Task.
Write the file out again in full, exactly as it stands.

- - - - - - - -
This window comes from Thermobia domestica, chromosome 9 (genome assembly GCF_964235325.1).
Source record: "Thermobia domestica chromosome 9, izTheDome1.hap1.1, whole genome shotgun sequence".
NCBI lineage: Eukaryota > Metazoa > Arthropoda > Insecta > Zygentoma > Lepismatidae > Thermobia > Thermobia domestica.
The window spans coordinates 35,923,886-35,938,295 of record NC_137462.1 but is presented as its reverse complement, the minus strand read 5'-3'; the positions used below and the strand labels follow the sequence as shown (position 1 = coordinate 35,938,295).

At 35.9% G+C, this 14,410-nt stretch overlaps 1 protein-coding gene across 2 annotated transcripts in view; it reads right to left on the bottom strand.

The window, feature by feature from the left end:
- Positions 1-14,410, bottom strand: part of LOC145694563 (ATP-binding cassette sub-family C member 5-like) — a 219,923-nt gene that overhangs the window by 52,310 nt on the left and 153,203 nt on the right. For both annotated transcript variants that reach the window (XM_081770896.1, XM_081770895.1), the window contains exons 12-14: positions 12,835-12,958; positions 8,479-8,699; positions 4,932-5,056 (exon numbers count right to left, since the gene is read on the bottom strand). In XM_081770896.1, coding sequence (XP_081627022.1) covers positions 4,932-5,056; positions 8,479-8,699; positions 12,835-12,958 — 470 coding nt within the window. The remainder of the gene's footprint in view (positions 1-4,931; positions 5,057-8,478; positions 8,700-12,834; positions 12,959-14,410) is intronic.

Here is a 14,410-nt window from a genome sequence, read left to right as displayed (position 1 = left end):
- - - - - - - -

This window comes from Thermobia domestica, chromosome 9 (genome assembly GCF_964235325.1).
Source record: "Thermobia domestica chromosome 9, izTheDome1.hap1.1, whole genome shotgun sequence".
NCBI lineage: Eukaryota > Metazoa > Arthropoda > Insecta > Zygentoma > Lepismatidae > Thermobia > Thermobia domestica.
The window spans coordinates 35,923,886-35,938,295 of record NC_137462.1 but is presented as its reverse complement, the minus strand read 5'-3'; the positions used below and the strand labels follow the sequence as shown (position 1 = coordinate 35,938,295).

At 35.9% G+C, this 14,410-nt stretch overlaps 1 protein-coding gene across 2 annotated transcripts in view; it reads right to left on the bottom strand.

The window, feature by feature from the left end:
- Positions 1-14,410, bottom strand: part of LOC145694563 (ATP-binding cassette sub-family C member 5-like) — a 219,923-nt gene that overhangs the window by 52,310 nt on the left and 153,203 nt on the right. For both annotated transcript variants that reach the window (XM_081770896.1, XM_081770895.1), the window contains exons 12-14: positions 12,835-12,958; positions 8,479-8,699; positions 4,932-5,056 (exon numbers count right to left, since the gene is read on the bottom strand). In XM_081770896.1, coding sequence (XP_081627022.1) covers positions 4,932-5,056; positions 8,479-8,699; positions 12,835-12,958 — 470 coding nt within the window. The remainder of the gene's footprint in view (positions 1-4,931; positions 5,057-8,478; positions 8,700-12,834; positions 12,959-14,410) is intronic.

Here is a 14,410-nt window from a genome sequence, read left to right as displayed (position 1 = left end):